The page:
In the year 2021, the moon is in the process of being colonized, and this new frontier is attracting a diverse group of people to settlements such as Moon City, Farside 5 and others.
Two such denizens of this rough and tumble lunar society are the notorious millionaire J. J. Hubbard and former-astronaut-turned-satellite-salvager Bill Kemp. The first man to set foot on Mars, Kemp has now left the Space Corporation because he wants to do space exploration whereas his former employer only wants to do commercial passenger flights to Mars and Venus (the first manned mission to Mercury has not yet been made since there is no compelling financial interest). When Hubbard hears of a small 6000-tonne asteroid made of pure sapphire that is orbiting close to the moon, he hires Kemp to capture it using Kemp's old Moon 02 space ferry and bring it down to the lunar farside although it would be against the law. However, Kemp has little choice since he has learned that his flight license soon will be revoked due to protests from the Corporation. Hubbard also reveals that he plans to use the sapphire as a rocket engine thermal insulator; he would build more powerful rockets capable of finally colonizing Mercury and the moons of Jupiter—for profit.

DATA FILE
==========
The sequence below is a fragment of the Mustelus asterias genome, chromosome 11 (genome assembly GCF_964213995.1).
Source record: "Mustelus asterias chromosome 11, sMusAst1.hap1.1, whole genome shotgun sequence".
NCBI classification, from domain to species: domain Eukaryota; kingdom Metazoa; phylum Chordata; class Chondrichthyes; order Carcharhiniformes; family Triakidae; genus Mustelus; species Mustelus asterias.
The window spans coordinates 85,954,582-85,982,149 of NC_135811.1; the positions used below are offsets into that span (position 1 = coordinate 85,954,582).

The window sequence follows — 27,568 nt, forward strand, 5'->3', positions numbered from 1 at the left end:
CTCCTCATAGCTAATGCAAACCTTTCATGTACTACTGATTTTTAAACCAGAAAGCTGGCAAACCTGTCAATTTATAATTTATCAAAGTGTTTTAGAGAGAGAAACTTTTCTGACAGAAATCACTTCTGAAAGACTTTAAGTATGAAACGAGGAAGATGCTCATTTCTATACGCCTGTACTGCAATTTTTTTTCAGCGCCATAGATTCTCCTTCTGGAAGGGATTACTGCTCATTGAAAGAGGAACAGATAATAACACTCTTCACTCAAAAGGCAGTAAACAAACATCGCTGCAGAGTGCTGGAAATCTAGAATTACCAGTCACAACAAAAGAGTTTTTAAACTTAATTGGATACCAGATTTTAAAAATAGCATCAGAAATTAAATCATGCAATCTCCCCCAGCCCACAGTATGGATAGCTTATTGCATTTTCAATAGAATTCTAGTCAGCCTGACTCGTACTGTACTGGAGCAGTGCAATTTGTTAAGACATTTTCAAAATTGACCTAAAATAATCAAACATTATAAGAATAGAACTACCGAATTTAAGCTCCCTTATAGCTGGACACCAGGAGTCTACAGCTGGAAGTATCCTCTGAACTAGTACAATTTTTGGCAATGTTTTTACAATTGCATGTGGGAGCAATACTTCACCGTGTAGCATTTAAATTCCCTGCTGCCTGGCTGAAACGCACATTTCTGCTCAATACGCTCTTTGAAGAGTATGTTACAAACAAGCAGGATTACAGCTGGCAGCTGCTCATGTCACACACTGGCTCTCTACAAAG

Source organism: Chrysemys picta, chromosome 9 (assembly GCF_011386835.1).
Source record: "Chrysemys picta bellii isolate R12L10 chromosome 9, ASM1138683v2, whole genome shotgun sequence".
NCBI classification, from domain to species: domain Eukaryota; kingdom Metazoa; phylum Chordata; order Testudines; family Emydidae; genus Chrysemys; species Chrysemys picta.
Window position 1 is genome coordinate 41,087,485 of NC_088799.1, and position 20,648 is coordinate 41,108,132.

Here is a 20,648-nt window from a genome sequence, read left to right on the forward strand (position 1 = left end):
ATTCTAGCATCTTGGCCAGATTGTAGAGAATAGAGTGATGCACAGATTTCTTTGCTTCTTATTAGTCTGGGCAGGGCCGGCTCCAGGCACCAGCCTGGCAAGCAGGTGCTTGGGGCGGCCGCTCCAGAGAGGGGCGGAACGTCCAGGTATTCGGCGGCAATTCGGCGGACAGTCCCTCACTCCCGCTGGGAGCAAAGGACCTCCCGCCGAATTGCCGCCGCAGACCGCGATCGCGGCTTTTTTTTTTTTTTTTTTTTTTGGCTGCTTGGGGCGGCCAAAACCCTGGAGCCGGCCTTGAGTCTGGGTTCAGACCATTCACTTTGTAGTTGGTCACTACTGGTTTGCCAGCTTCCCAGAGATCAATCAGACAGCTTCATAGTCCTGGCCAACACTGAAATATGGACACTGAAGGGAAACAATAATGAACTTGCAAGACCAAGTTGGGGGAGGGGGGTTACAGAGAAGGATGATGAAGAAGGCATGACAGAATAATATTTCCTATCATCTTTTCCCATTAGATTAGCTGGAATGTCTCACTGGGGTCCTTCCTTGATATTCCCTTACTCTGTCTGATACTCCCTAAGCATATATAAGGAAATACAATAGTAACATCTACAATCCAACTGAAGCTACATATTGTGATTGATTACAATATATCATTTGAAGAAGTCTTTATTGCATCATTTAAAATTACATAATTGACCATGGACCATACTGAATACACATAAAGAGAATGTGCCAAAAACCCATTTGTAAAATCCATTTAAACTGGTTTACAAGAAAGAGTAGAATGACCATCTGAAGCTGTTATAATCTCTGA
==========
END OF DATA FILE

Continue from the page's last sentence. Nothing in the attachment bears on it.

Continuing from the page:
Meanwhile a young woman arrives looking for her brother, a miner working a distant patch of moonscape at Spectacle Crater on the lunar farside. Unfortunately, the trip from Moon City on the nearside would take six days by lunar buggy. Since Kemp could go there in 20 minutes using Moon 02, she convinces him to try to learn whether her brother is still alive. In doing so, Kemp learns more than he would like about some of Hubbard's schemes.
- The singer of the theme song is Julie Discoll, who is most famous for her version of Bob Dylan and Rick Danko's "This Wheel's On Fire". It was later used as the theme song for the British TV comedy Absolutely Fabulous.
- The stewardess in the buggy early in the film is the actress Carol Cleveland, who would later go on to co-star on the TV series Monty Python's Flying Circus and the subsequent films.
- It was released three months after the Apollo 11 moon landing. A reference to that event was added to the dialogue in post-production.
- The film was released as a double bill with When Dinosaurs Ruled the Earth (1970).